Date: 2018–05
  4. By: Laura Liu
    Abstract: This paper constructs individual-specific density forecasts for a panel of firms or households using a dynamic linear model with common and heterogeneous coefficients and cross-sectional heteroskedasticity. The panel considered in this paper features a large cross-sectional dimension N but short time series T. Due to the short T, traditional methods have difficulty in disentangling the heterogeneous parameters from the shocks, which contaminates the estimates of the heterogeneous parameters. To tackle this problem, I assume that there is an underlying distribution of heterogeneous parameters, model this distribution nonparametrically allowing for correlation between heterogeneous parameters and initial conditions as well as individual-specific regressors, and then estimate this distribution by pooling the information from the whole cross-section together. Theoretically, I prove that both the estimated common parameters and the estimated distribution of the heterogeneous parameters achieve posterior consistency, and that the density forecasts asymptotically converge to the oracle forecast. Methodologically, I develop a simulation-based posterior sampling algorithm specifically addressing the nonparametric density estimation of unobserved heterogeneous parameters. Monte Carlo simulations and an application to young firm dynamics demonstrate improvements in density forecasts relative to alternative approaches.
    Date: 2018–05
  5. By: Huiwen Wang; Shan Lu; Jichang Zhao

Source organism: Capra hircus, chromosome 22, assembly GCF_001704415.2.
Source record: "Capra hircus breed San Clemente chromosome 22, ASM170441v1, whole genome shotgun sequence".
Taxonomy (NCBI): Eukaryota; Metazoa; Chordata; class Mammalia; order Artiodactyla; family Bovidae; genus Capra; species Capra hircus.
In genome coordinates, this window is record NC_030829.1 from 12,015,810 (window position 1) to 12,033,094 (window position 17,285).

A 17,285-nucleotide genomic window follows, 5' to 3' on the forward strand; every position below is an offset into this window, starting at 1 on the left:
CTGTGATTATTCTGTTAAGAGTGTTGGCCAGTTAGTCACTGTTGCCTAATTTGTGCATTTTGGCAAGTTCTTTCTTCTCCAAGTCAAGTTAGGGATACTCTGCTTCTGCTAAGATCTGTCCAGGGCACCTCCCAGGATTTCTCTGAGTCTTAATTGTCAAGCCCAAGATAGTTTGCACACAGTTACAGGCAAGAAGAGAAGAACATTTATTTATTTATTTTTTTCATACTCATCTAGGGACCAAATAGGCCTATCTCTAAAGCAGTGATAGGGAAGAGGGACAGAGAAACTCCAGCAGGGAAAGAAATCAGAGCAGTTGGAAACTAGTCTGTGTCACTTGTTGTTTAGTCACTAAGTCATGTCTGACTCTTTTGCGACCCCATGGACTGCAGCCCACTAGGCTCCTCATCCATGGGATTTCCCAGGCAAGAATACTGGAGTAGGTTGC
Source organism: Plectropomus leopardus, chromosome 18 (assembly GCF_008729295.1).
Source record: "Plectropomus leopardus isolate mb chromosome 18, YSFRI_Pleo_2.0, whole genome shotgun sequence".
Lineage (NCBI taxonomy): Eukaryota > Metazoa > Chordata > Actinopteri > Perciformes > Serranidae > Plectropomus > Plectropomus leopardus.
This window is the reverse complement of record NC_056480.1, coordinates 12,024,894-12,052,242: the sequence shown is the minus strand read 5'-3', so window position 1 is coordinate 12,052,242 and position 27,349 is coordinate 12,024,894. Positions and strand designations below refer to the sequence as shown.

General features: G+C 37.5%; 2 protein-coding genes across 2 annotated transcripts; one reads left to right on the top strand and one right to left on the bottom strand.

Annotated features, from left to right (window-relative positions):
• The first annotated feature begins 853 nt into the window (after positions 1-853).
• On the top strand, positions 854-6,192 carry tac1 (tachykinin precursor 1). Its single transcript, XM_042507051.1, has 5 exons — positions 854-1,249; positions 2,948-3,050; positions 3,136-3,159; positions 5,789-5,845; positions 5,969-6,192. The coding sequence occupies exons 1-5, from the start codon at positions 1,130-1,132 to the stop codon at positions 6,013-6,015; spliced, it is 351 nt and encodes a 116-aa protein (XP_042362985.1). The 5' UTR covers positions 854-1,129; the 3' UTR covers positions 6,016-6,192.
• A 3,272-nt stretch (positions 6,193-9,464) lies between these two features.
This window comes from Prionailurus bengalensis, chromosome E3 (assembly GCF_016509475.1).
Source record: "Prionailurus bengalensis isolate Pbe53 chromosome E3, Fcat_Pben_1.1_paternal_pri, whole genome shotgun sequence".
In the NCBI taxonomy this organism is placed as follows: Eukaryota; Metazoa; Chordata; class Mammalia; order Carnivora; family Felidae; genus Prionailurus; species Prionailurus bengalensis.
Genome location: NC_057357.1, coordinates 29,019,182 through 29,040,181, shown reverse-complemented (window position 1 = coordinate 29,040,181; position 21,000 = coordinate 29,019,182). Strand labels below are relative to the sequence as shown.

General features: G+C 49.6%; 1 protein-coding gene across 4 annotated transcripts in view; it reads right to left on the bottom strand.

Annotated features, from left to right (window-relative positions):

Abstract: The increasing richness in volume, and especially types of data in the financial domain provides unprecedented opportunities to understand the stock market more comprehensively and makes the price prediction more accurate than before. However, they also bring challenges to classic statistic approaches since those models might be constrained to a certain type of data. Aiming at aggregating differently sourced information and offering type-free capability to existing models, a framework for predicting stock market of scenarios with mixed data, including scalar data, compositional data (pie-like) and functional data (curve-like), is established. The presented framework is model-independent, as it serves like an interface to multiple types of data and can be combined with various prediction models. And it is proved to be effective through numerical simulations. Regarding to price prediction, we incorporate the trading volume (scalar data), intraday return series (functional data), and investors' emotions from social media (compositional data) through the framework to competently forecast whether the market goes up or down at opening in the next day. The strong explanatory power of the framework is further demonstrated. Specifically, it is found that the intraday returns impact the following opening prices differently between bearish market and bullish market. And it is not at the beginning of the bearish market but the subsequent period in which the investors' "fear" comes to be indicative. The framework would help extend existing prediction models easily to scenarios with multiple types of data and shed light on a more systemic understanding of the stock market.
    Date: 2018–05